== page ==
In 1847, Trumbull moved to Hartford and became assistant secretary of state of Connecticut from 1847 to 1852. Becoming interested in local history, in 1852 he edited and published, at his own expense, the first volume of the Public Records of the Colony of Connecticut (1636-1689), followed two years later by a second volume and in 1859 by a third volume. Charles J. Hoadly subsequently edited the remaining twelve volumes in the series.[3]

Trumbull was appointed as the first Connecticut State Librarian in 1854. Although he served for only one year before Hoadly assumed the office, he did much to organize the library and advocate for better funding. He served as assistant secretary of state again from 1858 to 1861 before winning consecutive annual elections to serve as Secretary of the State of Connecticut from 1861 to 1866. He was a member of the Republican Party.[4]

Trumbull was a life member of the Connecticut Historical Society, having been elected to membership in 1847. He served as secretary from 1848 to 1863, president from 1863 to 1889, and librarian for its David Watkinson Library from 1863 to 1891 before becoming librarian emeritus until 1897. He was a founding member of the American Philological Association, of which he was elected treasurer in 1869, vice president in 1873, and president in 1874. He was a member of the American Association for the Advancement of Science and of the historical societies of Massachusetts, Maine, Rhode Island, New York, and Wisconsin. He was elected to the American Antiquarian Society in 1855[5] and the National Academy of Sciences in 1872.[2]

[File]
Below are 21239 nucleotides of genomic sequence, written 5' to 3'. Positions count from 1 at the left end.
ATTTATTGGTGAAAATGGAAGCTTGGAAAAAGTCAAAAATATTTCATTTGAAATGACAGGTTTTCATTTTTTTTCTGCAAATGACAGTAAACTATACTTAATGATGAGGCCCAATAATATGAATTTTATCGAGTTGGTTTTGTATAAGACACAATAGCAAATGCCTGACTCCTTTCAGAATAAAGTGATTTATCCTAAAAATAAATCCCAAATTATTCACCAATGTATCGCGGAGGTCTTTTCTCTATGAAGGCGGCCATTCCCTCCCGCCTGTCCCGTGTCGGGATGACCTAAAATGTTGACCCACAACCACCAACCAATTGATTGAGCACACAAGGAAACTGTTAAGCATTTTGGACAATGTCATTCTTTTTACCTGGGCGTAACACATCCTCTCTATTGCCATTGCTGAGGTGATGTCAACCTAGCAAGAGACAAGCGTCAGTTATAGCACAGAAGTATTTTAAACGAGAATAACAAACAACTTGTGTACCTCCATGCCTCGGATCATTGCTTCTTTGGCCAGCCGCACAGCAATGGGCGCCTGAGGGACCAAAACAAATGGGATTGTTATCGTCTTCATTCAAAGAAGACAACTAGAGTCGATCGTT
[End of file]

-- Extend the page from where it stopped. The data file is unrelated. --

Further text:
Trumbull was a prolific historian and bibliographer. He wrote extensively on the history of Connecticut, such as Historical Notes on some Provisions of the Connecticut Statutes (1860–1861), The True Blue Laws of Connecticut (1876), and The Memorial History of Hartford County (1886). He published numerous scholarly editions of writings by Roger Williams, Thomas Lechford, Abraham Pierson, John Eliot, and other historical figures.[3] Between 1878 and 1893, he prepared a massive five-volume catalog for the auction of George Brinley's private book collection of 9500 titles.[6]